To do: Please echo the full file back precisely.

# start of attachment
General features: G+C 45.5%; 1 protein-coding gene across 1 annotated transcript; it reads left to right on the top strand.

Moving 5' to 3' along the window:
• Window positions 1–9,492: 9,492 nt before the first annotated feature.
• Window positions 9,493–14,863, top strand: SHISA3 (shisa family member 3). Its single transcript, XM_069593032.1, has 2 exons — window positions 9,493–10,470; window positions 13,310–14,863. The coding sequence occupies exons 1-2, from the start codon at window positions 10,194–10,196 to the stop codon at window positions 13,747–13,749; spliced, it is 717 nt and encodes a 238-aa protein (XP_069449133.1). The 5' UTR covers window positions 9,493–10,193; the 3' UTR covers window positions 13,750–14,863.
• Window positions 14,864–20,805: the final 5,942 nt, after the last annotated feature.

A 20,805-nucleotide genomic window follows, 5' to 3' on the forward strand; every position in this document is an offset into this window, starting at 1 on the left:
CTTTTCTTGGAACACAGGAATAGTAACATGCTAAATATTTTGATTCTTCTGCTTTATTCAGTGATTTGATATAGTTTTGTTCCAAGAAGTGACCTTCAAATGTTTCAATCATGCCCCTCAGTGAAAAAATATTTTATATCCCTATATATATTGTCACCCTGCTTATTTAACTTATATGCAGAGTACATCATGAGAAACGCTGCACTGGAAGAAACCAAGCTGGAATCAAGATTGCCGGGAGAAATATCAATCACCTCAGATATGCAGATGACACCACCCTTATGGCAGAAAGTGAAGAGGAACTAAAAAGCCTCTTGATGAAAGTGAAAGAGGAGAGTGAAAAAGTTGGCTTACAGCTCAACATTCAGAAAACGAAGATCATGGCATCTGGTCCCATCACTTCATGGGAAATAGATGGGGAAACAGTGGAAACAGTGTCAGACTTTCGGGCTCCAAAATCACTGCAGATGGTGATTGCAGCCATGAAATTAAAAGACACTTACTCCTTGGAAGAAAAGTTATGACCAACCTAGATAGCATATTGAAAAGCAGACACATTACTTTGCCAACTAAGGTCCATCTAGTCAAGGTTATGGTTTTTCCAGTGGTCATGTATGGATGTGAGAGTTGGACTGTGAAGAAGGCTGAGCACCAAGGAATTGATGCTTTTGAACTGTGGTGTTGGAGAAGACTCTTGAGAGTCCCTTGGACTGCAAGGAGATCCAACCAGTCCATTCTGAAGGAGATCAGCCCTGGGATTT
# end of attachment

General features: G+C 45.5%; 1 protein-coding gene across 1 annotated transcript; it reads left to right on the top strand.

Moving 5' to 3' along the window:
• Window positions 1–9,492: 9,492 nt before the first annotated feature.
• Window positions 9,493–14,863, top strand: SHISA3 (shisa family member 3). Its single transcript, XM_069593032.1, has 2 exons — window positions 9,493–10,470; window positions 13,310–14,863. The coding sequence occupies exons 1-2, from the start codon at window positions 10,194–10,196 to the stop codon at window positions 13,747–13,749; spliced, it is 717 nt and encodes a 238-aa protein (XP_069449133.1). The 5' UTR covers window positions 9,493–10,193; the 3' UTR covers window positions 13,750–14,863.
• Window positions 14,864–20,805: the final 5,942 nt, after the last annotated feature.

A 20,805-nucleotide genomic window follows, 5' to 3' on the forward strand; every position in this document is an offset into this window, starting at 1 on the left:
CTTTTCTTGGAACACAGGAATAGTAACATGCTAAATATTTTGATTCTTCTGCTTTATTCAGTGATTTGATATAGTTTTGTTCCAAGAAGTGACCTTCAAATGTTTCAATCATGCCCCTCAGTGAAAAAATATTTTATATCCCTATATATATTGTCACCCTGCTTATTTAACTTATATGCAGAGTACATCATGAGAAACGCTGCACTGGAAGAAACCAAGCTGGAATCAAGATTGCCGGGAGAAATATCAATCACCTCAGATATGCAGATGACACCACCCTTATGGCAGAAAGTGAAGAGGAACTAAAAAGCCTCTTGATGAAAGTGAAAGAGGAGAGTGAAAAAGTTGGCTTACAGCTCAACATTCAGAAAACGAAGATCATGGCATCTGGTCCCATCACTTCATGGGAAATAGATGGGGAAACAGTGGAAACAGTGTCAGACTTTCGGGCTCCAAAATCACTGCAGATGGTGATTGCAGCCATGAAATTAAAAGACACTTACTCCTTGGAAGAAAAGTTATGACCAACCTAGATAGCATATTGAAAAGCAGACACATTACTTTGCCAACTAAGGTCCATCTAGTCAAGGTTATGGTTTTTCCAGTGGTCATGTATGGATGTGAGAGTTGGACTGTGAAGAAGGCTGAGCACCAAGGAATTGATGCTTTTGAACTGTGGTGTTGGAGAAGACTCTTGAGAGTCCCTTGGACTGCAAGGAGATCCAACCAGTCCATTCTGAAGGAGATCAGCCCTGGGATTT